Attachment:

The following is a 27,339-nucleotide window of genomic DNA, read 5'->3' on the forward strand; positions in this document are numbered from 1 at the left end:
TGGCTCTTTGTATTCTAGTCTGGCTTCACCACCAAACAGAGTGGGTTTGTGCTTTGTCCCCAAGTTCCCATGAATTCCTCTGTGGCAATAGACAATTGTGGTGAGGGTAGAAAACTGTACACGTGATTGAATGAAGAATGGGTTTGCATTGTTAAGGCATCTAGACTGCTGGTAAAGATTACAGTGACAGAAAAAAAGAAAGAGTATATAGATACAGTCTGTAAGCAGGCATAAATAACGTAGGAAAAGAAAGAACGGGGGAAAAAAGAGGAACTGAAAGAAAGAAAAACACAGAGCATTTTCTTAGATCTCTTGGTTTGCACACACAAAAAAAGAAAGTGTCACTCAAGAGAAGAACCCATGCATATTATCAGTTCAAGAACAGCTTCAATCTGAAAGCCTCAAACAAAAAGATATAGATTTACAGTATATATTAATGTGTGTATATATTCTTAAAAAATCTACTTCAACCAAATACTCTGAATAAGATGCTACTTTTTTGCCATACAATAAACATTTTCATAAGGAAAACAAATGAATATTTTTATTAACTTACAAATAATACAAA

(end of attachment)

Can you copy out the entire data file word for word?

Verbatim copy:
The following is a 27,339-nucleotide window of genomic DNA, read 5'->3' on the forward strand; positions in this document are numbered from 1 at the left end:
TGGCTCTTTGTATTCTAGTCTGGCTTCACCACCAAACAGAGTGGGTTTGTGCTTTGTCCCCAAGTTCCCATGAATTCCTCTGTGGCAATAGACAATTGTGGTGAGGGTAGAAAACTGTACACGTGATTGAATGAAGAATGGGTTTGCATTGTTAAGGCATCTAGACTGCTGGTAAAGATTACAGTGACAGAAAAAAAGAAAGAGTATATAGATACAGTCTGTAAGCAGGCATAAATAACGTAGGAAAAGAAAGAACGGGGGAAAAAAGAGGAACTGAAAGAAAGAAAAACACAGAGCATTTTCTTAGATCTCTTGGTTTGCACACACAAAAAAAGAAAGTGTCACTCAAGAGAAGAACCCATGCATATTATCAGTTCAAGAACAGCTTCAATCTGAAAGCCTCAAACAAAAAGATATAGATTTACAGTATATATTAATGTGTGTATATATTCTTAAAAAATCTACTTCAACCAAATACTCTGAATAAGATGCTACTTTTTTGCCATACAATAAACATTTTCATAAGGAAAACAAATGAATATTTTTATTAACTTACAAATAATACAAA